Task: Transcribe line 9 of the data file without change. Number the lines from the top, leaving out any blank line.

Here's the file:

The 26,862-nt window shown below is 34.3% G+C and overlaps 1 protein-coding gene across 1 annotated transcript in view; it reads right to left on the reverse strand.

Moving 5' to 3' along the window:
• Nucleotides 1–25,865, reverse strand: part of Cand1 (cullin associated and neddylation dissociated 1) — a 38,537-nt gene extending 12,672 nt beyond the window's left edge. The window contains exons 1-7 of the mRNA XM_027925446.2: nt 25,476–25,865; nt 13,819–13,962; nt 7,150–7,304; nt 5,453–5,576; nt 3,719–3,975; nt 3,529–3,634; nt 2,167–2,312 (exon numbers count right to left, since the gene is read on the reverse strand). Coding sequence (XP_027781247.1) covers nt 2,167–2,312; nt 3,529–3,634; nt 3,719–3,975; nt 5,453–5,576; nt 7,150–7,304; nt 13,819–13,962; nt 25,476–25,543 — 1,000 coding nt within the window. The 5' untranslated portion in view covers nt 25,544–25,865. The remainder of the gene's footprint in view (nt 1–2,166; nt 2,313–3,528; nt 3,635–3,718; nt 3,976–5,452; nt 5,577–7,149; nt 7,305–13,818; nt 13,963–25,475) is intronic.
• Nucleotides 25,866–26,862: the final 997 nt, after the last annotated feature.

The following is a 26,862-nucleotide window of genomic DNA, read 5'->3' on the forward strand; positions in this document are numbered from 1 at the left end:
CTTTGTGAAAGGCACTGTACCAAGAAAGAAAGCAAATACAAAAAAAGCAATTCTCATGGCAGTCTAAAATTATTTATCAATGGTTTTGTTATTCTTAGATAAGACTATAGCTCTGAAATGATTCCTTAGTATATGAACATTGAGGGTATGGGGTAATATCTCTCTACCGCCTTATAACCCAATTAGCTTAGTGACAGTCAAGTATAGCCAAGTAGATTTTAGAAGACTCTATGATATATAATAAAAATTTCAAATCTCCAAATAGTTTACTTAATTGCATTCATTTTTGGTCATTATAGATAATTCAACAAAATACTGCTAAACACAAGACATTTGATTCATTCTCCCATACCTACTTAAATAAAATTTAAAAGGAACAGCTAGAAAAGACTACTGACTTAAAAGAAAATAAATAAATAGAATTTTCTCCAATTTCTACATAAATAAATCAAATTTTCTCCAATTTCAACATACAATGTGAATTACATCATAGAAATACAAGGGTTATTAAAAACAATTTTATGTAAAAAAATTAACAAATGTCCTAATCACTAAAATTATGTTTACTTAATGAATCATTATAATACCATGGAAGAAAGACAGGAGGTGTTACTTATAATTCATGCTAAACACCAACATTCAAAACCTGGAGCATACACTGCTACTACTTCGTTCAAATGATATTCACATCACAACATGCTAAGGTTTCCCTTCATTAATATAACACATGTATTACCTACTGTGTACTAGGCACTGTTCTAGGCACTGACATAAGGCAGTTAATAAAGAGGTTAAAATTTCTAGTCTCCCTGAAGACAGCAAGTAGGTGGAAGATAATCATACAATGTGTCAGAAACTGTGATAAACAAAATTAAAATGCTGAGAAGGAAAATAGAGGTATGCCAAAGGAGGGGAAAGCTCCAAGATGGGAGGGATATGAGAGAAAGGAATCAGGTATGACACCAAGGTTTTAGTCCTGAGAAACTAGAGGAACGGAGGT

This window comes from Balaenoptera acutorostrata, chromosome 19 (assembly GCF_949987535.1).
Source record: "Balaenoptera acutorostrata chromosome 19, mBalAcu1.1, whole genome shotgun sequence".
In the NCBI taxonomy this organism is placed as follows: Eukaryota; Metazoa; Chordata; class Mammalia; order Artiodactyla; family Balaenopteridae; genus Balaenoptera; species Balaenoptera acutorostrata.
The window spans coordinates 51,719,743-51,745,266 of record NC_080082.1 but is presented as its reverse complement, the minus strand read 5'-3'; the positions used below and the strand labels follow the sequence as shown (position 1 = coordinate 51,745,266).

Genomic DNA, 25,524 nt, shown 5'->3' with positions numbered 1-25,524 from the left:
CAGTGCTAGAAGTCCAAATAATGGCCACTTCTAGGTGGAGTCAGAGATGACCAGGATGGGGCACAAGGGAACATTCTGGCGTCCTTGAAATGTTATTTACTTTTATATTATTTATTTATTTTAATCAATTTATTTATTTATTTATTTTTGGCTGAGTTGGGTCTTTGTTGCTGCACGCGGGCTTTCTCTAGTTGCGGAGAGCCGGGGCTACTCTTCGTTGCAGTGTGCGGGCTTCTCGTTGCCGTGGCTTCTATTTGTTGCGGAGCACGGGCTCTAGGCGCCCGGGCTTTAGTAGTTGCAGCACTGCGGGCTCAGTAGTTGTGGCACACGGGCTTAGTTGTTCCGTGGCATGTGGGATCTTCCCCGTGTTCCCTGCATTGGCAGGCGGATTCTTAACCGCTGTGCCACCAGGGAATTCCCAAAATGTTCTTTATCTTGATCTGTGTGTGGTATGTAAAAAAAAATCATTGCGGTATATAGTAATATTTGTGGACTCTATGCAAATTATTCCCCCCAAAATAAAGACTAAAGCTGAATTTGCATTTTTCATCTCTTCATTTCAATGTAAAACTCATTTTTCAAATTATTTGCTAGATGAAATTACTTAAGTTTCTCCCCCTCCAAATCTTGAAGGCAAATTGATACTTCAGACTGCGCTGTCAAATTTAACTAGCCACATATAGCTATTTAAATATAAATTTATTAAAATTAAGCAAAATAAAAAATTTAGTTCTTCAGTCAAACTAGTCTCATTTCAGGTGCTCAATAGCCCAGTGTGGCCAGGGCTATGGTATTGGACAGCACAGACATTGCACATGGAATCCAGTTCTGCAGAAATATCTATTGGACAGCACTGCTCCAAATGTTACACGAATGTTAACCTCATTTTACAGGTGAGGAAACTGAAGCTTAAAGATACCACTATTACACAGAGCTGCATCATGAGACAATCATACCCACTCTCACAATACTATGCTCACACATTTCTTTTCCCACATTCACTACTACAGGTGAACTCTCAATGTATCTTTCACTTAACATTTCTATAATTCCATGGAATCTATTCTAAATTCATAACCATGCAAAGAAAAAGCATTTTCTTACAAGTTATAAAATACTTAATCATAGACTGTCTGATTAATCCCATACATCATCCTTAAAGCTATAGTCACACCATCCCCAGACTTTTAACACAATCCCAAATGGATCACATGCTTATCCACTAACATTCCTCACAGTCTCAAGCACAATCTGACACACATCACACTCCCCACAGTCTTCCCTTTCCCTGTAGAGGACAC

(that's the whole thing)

In the NCBI taxonomy this organism is placed as follows: Eukaryota; Metazoa; Chordata; class Mammalia; order Artiodactyla; family Balaenopteridae; genus Balaenoptera; species Balaenoptera acutorostrata.